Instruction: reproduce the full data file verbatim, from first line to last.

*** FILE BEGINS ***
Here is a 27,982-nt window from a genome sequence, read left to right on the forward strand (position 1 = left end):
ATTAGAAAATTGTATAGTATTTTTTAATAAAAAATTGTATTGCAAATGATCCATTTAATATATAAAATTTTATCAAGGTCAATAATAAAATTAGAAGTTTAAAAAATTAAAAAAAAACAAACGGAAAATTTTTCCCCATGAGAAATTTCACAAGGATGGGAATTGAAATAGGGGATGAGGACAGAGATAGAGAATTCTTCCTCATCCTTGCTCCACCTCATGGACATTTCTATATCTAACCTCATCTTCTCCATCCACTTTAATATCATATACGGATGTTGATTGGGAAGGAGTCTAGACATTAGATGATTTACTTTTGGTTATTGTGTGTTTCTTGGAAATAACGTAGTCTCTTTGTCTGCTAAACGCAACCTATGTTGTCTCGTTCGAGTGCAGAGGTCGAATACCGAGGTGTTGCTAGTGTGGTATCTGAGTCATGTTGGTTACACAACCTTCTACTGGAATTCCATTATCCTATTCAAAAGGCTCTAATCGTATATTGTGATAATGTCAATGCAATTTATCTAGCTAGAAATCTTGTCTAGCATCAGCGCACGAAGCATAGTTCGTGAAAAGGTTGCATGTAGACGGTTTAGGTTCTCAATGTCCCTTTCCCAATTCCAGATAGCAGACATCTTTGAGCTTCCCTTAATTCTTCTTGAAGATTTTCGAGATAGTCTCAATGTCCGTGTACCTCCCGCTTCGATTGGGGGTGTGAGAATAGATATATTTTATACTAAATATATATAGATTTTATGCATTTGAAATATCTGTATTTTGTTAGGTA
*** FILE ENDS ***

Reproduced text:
Here is a 27,982-nt window from a genome sequence, read left to right on the forward strand (position 1 = left end):
ATTAGAAAATTGTATAGTATTTTTTAATAAAAAATTGTATTGCAAATGATCCATTTAATATATAAAATTTTATCAAGGTCAATAATAAAATTAGAAGTTTAAAAAATTAAAAAAAAACAAACGGAAAATTTTTCCCCATGAGAAATTTCACAAGGATGGGAATTGAAATAGGGGATGAGGACAGAGATAGAGAATTCTTCCTCATCCTTGCTCCACCTCATGGACATTTCTATATCTAACCTCATCTTCTCCATCCACTTTAATATCATATACGGATGTTGATTGGGAAGGAGTCTAGACATTAGATGATTTACTTTTGGTTATTGTGTGTTTCTTGGAAATAACGTAGTCTCTTTGTCTGCTAAACGCAACCTATGTTGTCTCGTTCGAGTGCAGAGGTCGAATACCGAGGTGTTGCTAGTGTGGTATCTGAGTCATGTTGGTTACACAACCTTCTACTGGAATTCCATTATCCTATTCAAAAGGCTCTAATCGTATATTGTGATAATGTCAATGCAATTTATCTAGCTAGAAATCTTGTCTAGCATCAGCGCACGAAGCATAGTTCGTGAAAAGGTTGCATGTAGACGGTTTAGGTTCTCAATGTCCCTTTCCCAATTCCAGATAGCAGACATCTTTGAGCTTCCCTTAATTCTTCTTGAAGATTTTCGAGATAGTCTCAATGTCCGTGTACCTCCCGCTTCGATTGGGGGTGTGAGAATAGATATATTTTATACTAAATATATATAGATTTTATGCATTTGAAATATCTGTATTTTGTTAGGTA